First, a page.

Scarred now as an oath-breaker, Raim has two options: run, or be killed.

Raim flees deep into the vast desert to live in Lazar: the colony of exiled oath-breakers. It is there he hopes to learn how to clear his name and return home to keep his promise to Khareh. Except in Lazar, he discovers that his scar from the burnt thread marks the first step on the path to becoming a sage, with the ability to perform feats of magic straight out of legend. The trade-off: he will remain tarnished as an oath-breaker for the rest of his life. Can he forgo his honour for immense power? And even if he did want to clear his name, how can he keep a promise he never even knew he made in the first place? (AA: Apart from a couple of lines, which are a bit spoilery, this ends up being pretty close to the actual blurb for the book, so I consider this a pretty successful query summary!)

Set in a world based heavily on the fascinating, cutthroat and deeply honor-bound culture of medieval, Genghis Khan-era Mongolia, The Oathbreaker’s Shadow will appeal to readers of Peter Ward’s Dragon Horse and younger readers of Conn Iggulden’s Conqueror series. (AA: A little positioning doesn’t hurt! and shows that you know your market.)

All the best,


I hope that seeing this helps some people out there, even though I know that my query experience wasn’t exactly typical! And of course – I did have the benefit of having known Juliet from her previous position. But I could never have imagined that that very apologetic query would lead to Juliet offering representation. Once she did, I remember being very excited at the prospect of our careers growing together. Juliet really impressed me by being as hungry as I was and I wanted someone with that ambition and passion and drive on my team. I told the other agents who had fulls that I was signing with her, and the rest is history…


Interview with my agent: Juliet Mushens of PFD

I’m lucky to be blessed with the smartest, most tenacious and definitely best-dressed agent in the biz… the wonderful Juliet Mushens. She is the newest agent at PFD, one of the oldest literary agencies in London, and she reps a really eclectic and fun list (head over to the PFD website to find out more). Juliet has done a few interviews lately about being an agent, so I thought I’d ask a few different questions for my interview. Hope you enjoy!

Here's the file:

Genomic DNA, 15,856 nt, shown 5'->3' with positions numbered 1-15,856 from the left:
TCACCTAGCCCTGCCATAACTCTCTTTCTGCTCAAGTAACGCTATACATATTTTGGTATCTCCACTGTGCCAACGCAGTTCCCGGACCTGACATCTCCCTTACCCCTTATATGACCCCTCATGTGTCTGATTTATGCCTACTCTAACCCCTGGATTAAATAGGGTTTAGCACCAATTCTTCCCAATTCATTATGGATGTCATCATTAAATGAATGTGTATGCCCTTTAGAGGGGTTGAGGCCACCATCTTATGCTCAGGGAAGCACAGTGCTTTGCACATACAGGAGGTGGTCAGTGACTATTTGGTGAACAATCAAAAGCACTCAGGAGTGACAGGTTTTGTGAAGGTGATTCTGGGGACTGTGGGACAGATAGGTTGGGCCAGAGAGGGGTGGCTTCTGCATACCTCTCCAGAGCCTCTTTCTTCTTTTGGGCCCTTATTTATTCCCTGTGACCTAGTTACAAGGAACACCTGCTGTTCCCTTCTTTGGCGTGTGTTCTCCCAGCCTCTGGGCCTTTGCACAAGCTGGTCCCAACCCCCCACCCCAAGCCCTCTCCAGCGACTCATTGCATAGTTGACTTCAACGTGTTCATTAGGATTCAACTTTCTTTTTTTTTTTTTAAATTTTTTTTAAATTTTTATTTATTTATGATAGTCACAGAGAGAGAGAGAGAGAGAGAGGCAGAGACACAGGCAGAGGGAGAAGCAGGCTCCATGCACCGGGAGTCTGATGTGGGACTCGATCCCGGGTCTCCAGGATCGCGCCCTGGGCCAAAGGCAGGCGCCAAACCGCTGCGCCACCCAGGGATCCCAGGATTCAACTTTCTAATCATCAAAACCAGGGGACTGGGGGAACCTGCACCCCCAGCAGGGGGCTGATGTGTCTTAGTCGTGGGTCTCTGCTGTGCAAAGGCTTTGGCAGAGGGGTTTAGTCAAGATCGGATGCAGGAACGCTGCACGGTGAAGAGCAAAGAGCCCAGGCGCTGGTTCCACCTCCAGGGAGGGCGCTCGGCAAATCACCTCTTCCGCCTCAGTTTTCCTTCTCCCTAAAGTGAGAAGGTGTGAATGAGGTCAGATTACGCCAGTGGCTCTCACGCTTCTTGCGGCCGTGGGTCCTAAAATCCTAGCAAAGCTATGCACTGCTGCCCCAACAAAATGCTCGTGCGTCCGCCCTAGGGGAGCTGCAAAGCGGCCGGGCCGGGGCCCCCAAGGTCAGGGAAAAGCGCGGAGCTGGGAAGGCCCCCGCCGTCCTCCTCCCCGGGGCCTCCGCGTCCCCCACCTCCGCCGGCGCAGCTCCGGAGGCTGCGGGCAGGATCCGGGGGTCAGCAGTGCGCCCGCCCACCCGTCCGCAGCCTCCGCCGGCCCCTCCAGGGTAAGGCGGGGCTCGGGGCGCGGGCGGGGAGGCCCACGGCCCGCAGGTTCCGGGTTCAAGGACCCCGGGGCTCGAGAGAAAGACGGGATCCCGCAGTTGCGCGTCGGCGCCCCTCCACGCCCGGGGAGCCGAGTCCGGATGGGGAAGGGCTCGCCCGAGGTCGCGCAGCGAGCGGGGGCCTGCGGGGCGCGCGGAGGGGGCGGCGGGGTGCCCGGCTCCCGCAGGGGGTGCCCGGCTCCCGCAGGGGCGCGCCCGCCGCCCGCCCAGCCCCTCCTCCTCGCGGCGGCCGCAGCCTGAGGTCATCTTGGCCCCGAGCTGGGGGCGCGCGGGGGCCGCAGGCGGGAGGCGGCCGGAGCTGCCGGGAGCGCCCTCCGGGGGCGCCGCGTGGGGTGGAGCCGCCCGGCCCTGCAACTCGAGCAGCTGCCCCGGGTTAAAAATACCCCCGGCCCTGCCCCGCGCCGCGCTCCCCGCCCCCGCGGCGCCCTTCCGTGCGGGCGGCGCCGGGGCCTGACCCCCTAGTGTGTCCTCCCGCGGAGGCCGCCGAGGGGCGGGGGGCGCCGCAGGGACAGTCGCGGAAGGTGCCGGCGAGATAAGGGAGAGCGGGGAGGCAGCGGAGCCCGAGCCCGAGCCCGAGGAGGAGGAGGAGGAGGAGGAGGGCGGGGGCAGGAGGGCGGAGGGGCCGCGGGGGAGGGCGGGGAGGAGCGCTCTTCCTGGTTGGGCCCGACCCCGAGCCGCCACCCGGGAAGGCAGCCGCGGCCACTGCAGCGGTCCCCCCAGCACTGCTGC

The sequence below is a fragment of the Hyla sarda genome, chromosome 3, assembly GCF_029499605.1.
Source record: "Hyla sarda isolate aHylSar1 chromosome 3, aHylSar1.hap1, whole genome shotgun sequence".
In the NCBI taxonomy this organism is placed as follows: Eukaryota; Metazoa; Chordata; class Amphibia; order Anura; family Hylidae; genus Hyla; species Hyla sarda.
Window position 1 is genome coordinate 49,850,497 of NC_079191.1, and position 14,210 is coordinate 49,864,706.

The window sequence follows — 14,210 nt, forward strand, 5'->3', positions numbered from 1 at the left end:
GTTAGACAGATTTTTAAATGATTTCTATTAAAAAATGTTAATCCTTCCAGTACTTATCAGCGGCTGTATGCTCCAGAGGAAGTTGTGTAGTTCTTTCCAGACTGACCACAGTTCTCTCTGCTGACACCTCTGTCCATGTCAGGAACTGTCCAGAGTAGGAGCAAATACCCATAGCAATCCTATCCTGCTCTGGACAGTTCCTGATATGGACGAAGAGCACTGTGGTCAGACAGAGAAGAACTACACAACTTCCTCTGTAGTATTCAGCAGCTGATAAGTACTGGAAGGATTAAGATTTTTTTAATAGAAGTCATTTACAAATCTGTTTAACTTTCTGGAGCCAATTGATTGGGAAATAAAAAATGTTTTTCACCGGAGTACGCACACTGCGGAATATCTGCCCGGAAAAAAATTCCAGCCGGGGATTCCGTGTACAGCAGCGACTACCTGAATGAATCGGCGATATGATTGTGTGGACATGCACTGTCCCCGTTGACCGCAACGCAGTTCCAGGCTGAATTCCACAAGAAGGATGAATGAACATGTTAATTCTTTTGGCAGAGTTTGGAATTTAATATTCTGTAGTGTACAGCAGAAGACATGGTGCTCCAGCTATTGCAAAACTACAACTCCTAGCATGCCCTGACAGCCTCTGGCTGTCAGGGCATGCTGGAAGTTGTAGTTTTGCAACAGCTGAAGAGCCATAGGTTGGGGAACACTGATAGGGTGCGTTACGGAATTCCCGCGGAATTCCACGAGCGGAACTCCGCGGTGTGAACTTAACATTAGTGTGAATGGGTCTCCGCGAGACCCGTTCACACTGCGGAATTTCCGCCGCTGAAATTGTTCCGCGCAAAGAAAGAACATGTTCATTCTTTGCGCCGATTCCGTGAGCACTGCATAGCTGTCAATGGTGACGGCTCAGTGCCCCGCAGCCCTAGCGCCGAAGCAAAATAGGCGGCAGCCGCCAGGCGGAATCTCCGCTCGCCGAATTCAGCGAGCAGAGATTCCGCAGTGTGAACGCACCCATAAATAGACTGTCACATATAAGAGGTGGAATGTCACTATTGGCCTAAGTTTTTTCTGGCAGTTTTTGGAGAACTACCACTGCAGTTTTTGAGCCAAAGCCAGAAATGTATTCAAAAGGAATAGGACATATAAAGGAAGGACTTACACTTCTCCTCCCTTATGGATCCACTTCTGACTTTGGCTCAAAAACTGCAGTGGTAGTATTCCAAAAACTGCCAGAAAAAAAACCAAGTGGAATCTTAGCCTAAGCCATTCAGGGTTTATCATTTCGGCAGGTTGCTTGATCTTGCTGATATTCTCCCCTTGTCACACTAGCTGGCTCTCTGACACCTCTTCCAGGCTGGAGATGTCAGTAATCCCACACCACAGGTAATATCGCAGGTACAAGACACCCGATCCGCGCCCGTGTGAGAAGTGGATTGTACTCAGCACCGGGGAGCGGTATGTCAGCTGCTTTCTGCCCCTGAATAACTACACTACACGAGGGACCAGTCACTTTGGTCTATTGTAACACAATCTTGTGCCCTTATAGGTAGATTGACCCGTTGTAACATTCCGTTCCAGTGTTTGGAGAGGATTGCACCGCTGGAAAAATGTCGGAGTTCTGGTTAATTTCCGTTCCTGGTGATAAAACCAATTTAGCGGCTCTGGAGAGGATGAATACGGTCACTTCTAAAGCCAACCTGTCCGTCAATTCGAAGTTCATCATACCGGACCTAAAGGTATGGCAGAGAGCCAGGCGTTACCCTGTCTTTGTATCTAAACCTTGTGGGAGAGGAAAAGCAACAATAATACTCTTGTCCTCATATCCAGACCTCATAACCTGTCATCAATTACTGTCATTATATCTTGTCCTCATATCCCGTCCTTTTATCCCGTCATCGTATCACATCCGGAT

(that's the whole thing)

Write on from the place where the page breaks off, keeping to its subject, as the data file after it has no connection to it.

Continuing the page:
One thing I’m always curious about is how you match a shiny new manuscript to the right editor at a publishing house. What’s your process? How do you get to know an editor’s taste?

Everyone knows roughly what editors are looking for: be it crime, women’s fiction, reading group fiction or YA. But above and beyond that there are so many permutations so I think it’s key to meet as many editors as possible. It’s just like with agents – everyone knows the rough genres I’m looking for but above and beyond that I have a passion for books with unreliable narrators, UST, and more than a smattering of black humour. It’s when you meet an editor and find out their favourite books, books they’ve commissioned recently, books they wish they had commissioned, that you get the best sense of where it should go. I knew when Lauren Buckland at RHCB said she had a passion for epic fantasy that she would be a good bet for The Oathbreaker’s Shadow.

What are some of the recent trends in YA literature/submissions you’ve seen?

I get sent a lot of dystopian fiction, and a lot of urban fantasy. It comes in waves: I used to get lots and lots of vampire novels, but that seems to have died down now.

Can you describe a typical day in the life of Juliet Mushens: Literary Agent?